Mr. Cuadra treated with various doctors in Florida during this time for serious and progressive cognitive deficits, headaches, neck pain, and depression and anxiety, including Dr. Brad Herskowitz, treating neurologist, and Dr. Safir Azam, treating psychiatrist with experience treating traumatic brain injuries, who started treating Mr. Cuadra in June of 2013.[5]

         Because his cognitive abilities had significantly deteriorated, in 2015, Mr. Cuadra was placed under plenary guardianship by the Circuit Court for Miami-Dade County, Florida, after a panel of three doctors determined that he could not handle his own affairs.[6] His wife, Tessalia V. Rocha, was appointed as his guardian.[7] Also, the record contains information showing that Mr. Cuadra was deemed disabled by the Social Security Administration due to the injuries he sustained in the March 31, 2012 work accident.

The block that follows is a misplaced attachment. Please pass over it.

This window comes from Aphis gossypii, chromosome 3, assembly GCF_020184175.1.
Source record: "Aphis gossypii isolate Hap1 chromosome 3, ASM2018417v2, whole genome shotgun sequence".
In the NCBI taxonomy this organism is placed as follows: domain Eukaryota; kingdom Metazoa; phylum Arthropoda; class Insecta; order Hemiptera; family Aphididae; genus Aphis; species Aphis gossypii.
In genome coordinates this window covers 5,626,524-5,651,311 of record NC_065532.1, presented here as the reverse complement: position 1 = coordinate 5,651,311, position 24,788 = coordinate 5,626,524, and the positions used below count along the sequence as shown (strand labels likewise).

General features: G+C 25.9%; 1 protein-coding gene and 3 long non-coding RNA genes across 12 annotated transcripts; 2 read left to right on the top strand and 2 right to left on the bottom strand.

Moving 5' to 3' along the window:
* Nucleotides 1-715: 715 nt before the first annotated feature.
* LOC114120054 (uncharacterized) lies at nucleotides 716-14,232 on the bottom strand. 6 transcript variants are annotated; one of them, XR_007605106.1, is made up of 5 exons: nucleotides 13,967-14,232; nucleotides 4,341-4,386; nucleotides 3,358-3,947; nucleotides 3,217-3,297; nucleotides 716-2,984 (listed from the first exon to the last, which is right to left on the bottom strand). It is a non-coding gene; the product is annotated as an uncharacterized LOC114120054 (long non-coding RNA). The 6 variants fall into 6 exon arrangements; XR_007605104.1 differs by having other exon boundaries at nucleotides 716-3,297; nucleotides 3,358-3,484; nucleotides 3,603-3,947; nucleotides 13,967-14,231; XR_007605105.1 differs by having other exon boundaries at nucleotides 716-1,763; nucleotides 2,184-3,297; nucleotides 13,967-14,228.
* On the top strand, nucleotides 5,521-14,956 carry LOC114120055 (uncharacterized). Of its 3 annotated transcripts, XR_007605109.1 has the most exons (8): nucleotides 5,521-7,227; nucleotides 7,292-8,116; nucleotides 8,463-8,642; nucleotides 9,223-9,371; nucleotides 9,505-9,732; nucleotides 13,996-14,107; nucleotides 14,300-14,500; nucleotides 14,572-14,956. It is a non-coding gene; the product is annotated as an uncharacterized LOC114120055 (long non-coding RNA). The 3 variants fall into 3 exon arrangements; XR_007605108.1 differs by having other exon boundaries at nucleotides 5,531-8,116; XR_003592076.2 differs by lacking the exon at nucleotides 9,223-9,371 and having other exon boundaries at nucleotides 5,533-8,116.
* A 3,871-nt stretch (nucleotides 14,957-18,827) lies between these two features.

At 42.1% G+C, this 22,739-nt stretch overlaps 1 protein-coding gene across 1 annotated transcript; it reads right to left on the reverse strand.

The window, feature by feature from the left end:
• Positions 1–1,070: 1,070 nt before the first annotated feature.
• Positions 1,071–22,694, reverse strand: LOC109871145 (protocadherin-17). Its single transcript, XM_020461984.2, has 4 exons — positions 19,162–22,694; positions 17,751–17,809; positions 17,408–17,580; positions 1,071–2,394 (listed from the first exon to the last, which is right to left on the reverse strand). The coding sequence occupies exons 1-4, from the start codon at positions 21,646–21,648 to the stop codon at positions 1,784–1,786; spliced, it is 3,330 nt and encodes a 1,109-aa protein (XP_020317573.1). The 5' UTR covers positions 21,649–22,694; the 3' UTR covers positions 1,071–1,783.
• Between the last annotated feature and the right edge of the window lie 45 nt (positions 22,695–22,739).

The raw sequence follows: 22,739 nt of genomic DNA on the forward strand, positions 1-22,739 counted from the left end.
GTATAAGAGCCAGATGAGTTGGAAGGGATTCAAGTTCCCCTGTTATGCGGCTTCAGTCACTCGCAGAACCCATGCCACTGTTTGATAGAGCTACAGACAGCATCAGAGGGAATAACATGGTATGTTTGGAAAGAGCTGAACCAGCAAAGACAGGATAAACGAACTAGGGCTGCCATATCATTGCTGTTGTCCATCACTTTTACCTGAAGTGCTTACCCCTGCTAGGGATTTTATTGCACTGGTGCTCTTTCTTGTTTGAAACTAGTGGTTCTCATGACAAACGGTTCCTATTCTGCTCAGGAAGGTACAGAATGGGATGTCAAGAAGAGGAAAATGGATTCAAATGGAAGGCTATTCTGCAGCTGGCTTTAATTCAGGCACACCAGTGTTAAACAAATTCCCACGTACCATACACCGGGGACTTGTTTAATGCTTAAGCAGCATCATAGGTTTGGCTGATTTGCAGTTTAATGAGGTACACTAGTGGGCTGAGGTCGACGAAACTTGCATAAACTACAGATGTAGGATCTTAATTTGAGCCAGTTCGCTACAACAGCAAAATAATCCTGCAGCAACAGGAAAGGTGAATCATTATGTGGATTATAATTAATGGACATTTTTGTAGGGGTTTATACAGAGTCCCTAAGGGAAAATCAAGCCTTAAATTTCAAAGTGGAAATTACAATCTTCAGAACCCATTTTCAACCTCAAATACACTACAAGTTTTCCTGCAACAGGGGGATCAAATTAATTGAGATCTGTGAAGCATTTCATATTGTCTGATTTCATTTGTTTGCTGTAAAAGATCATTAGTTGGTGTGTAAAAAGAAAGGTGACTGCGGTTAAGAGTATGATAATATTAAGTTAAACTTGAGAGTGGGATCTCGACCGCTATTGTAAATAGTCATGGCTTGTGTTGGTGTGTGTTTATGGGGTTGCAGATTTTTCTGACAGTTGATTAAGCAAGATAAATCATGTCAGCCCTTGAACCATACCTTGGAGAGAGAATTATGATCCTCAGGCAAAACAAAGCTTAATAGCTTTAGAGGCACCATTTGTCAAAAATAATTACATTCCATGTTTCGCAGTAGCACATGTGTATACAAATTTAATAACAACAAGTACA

The 1008 Disputed Claim for Compensation form contained in this record dated May 11, 2018 was filed on May 15, 2018, alleging that defendants terminated Mr. Cuadra's benefits on December 4, 2017 based on a "tainted" independent medical examination ("IME"), wherein defendants allegedly had inappropriate contact with the IME doctor, Richard Roniger, in violation of La. R.S. 23:1317.1(E)(2). The 1008 form also alleges that defendants were aware that Mr. Cuadra was under plenary guardianship and had previously been deemed disabled by the Social Security Administration due to the injuries made subject to the 1008 form.